NetScaler comes in three editions; Platinum, Enterprise, and Standard; as well as a virtual appliance (NetScaler VPX), but since it's mostly out of the scope of desktop and application virtualization, I'll just refer you to the feature comparison.
- XenServer - XenServer is a free Type-1 hypervisor with basic management tools and functionality
- Essentials for XenServer, Platinum Edition - Contains all features of Essentials for XenServer, built on the free XenServer package
- Essentials for XenServer, Enterprise Edition - Contains most of the features of Platinum, except dynamic provisioning of physical machines, automated lab management, and stage management
Citrix Product Lineage
Here's the colorful, bar-graphical representation of Citrix's current product line. I left off products that are now (or will be) exclusively bundled, such as Citrix Provisioning Server, and products that no longer exist (like WinFrame). So, even though this only goes back to 1998, I'm fully aware that Citrix had WinFrame and MultiUser before then, going all the way back to 1989. I only have about 400 pixels width-wise, so I needed to cut some things :)
It was surprisingly hard to find some of the dates these things happened, especially the name changes, so I took a few guesses. If I'm way off, let me know, but I figure as long as I get the line in the right half of the year, I'm be happy. Click on the image for a much larger, easier to read one.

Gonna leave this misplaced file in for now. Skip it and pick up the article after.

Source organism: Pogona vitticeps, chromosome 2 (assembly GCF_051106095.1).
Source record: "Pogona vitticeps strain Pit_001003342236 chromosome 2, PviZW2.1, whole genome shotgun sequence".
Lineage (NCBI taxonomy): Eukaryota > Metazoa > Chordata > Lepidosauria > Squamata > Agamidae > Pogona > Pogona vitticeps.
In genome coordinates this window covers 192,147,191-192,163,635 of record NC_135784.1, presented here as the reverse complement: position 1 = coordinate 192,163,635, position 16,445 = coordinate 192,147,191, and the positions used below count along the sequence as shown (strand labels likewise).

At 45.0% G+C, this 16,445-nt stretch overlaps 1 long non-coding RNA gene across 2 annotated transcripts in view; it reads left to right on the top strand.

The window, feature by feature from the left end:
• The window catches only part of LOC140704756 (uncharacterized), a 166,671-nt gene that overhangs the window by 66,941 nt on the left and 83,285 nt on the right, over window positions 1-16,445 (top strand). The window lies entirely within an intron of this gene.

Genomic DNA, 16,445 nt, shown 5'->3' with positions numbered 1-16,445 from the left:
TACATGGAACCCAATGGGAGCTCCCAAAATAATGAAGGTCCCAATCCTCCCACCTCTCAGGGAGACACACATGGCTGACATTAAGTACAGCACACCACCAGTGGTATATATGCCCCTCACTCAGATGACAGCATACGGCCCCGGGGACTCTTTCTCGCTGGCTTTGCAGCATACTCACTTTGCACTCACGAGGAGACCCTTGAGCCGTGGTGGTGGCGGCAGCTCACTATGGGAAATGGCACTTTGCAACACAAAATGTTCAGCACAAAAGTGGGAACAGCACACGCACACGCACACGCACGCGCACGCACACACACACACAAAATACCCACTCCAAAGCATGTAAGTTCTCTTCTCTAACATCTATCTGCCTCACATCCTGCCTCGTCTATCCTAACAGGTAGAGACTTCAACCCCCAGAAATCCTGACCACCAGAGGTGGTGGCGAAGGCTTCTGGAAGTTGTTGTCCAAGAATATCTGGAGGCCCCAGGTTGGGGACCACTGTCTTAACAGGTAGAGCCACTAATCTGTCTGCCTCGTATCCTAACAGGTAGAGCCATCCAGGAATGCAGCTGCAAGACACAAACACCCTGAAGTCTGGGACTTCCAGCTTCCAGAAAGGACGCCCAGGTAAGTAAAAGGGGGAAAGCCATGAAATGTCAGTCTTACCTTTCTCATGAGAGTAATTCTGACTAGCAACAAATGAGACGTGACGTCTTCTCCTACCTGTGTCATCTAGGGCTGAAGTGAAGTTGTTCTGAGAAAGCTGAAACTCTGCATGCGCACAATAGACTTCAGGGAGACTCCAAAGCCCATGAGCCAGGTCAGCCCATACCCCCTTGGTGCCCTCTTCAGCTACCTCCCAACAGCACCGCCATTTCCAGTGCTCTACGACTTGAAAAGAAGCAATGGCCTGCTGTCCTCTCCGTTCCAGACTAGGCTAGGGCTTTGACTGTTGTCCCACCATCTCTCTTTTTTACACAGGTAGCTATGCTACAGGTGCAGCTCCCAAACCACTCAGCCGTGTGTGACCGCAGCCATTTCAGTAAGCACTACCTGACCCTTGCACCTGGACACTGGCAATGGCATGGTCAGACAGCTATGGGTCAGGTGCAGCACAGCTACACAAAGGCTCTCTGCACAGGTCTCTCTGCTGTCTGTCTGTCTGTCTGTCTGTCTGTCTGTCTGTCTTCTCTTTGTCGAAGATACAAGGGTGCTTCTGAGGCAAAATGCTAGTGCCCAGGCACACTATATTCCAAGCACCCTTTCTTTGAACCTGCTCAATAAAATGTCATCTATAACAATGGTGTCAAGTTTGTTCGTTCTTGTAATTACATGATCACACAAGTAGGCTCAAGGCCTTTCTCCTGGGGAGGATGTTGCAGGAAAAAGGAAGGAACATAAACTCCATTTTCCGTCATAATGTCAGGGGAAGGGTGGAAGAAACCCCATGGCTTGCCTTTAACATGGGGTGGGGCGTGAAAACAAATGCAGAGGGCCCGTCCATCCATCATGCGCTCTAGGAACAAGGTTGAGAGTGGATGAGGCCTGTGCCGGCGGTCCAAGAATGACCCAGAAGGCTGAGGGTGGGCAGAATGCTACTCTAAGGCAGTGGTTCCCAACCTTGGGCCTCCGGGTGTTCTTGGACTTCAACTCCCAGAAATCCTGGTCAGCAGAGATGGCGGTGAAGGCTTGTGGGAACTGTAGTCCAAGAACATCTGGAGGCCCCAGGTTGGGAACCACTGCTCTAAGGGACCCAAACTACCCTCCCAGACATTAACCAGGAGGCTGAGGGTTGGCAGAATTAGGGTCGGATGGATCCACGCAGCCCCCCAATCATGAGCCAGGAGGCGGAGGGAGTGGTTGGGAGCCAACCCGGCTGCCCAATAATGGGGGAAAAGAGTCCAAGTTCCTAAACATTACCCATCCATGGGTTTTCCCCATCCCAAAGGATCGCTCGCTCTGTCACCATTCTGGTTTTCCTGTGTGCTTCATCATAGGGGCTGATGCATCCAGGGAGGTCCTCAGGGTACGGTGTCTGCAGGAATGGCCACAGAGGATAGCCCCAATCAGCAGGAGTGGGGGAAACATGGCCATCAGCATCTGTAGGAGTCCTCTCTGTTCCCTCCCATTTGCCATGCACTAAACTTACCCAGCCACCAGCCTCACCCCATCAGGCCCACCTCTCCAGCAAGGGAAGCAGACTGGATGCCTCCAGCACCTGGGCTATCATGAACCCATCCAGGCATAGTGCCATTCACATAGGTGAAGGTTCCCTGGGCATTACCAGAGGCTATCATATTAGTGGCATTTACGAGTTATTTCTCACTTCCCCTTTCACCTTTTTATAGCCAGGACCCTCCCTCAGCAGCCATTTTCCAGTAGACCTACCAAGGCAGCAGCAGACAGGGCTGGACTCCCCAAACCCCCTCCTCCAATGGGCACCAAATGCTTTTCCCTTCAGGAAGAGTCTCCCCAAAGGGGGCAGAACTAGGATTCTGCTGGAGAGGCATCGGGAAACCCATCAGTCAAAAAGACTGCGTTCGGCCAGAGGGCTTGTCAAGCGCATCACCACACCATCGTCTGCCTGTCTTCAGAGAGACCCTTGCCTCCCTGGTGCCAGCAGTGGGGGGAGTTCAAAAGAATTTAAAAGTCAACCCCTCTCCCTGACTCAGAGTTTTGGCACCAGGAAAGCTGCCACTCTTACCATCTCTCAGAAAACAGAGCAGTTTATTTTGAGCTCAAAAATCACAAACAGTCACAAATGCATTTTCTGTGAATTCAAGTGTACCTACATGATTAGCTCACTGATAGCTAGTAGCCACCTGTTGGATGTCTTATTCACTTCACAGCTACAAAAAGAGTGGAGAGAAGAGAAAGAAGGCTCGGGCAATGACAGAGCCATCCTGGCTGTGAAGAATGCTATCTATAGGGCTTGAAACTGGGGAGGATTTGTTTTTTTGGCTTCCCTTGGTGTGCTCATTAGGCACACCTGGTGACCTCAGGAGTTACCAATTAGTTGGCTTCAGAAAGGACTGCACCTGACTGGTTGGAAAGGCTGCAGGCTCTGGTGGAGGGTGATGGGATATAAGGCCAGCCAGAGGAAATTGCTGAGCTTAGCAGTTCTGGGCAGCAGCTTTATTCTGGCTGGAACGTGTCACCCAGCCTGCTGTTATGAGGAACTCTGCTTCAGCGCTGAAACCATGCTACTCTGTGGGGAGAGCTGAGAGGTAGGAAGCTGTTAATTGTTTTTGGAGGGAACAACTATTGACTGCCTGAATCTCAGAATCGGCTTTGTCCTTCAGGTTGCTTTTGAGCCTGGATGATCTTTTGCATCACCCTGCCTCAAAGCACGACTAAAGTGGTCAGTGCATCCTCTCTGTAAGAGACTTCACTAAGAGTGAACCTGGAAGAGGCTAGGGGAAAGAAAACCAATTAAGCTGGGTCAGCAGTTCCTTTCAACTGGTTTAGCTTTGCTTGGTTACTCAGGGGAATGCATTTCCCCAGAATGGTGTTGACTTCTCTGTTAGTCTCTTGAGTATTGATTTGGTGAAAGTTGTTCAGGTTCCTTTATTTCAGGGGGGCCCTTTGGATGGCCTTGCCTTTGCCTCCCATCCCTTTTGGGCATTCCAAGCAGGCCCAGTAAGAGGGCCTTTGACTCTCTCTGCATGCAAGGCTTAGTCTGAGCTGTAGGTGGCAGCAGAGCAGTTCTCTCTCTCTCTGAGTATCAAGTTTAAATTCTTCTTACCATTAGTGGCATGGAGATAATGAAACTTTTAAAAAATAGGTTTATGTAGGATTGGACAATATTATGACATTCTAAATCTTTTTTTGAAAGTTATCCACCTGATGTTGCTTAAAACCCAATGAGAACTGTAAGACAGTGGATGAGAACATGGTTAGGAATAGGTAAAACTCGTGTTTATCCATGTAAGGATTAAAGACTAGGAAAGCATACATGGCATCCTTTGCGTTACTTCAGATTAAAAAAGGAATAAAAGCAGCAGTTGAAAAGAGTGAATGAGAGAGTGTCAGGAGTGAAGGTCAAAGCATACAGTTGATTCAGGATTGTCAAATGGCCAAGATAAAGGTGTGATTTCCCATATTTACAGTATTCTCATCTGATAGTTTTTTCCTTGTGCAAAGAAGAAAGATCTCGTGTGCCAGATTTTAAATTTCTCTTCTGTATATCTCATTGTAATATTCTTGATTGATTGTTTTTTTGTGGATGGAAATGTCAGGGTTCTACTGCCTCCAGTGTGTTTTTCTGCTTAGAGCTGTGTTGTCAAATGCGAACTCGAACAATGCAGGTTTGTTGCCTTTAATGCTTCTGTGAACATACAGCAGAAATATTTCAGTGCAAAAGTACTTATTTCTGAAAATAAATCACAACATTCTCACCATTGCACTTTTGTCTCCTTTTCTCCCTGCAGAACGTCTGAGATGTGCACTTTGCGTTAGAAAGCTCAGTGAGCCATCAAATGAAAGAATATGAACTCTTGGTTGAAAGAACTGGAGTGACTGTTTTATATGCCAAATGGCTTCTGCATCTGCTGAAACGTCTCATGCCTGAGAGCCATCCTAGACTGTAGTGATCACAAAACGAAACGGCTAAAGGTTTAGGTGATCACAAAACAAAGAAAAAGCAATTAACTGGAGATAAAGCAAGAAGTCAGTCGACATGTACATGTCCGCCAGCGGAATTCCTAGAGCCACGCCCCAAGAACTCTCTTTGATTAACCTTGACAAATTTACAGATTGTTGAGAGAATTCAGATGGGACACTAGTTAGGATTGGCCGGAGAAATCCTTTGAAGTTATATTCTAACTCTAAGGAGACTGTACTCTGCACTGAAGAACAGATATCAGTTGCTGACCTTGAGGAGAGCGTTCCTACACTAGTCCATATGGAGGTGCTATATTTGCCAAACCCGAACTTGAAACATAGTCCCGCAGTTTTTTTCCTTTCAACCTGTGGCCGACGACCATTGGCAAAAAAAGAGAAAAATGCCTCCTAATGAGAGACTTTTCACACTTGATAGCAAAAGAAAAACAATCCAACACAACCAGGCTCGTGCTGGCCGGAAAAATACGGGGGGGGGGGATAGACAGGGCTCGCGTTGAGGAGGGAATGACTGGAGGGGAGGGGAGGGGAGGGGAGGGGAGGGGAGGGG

If you're feeling nostalgic or in the mood to laugh, check out Brian's article about the Net6 acquisition, hilariously entitled "Citrix Dives into Voice over IP Space, also Acquires SSL VPN," in which you'll find gems like this:
"While [an SSL VPN is] most likely what Citrix went shopping for initially, I think the VoIP and application transformation stuff has the greatest potential to shape Citrix’s future."
"As I said, I think Net6’s work in the IP Telephony space really shows how Citrix is thinking about the future. Citrix is making it clear that they view voice and data in the same way. To them, voice is just another part of the 'any' access."
It's all funny in hindsight (and it was Brian's suggestion to bring that up), but does anyone know if Citrix EasyCall has anything at all to do with the VOIP Gateway that they acquired from Net6?
Last, as I was writing this, it occurred to me that there's been a lot of changes from all the big vendors over the past year or two. With that in mind, I think it's time we did one of these for each of the big vendors in our space. In the future, look for product rundowns for VMware, Microsoft, Quest, and Symantec (that one will be fun).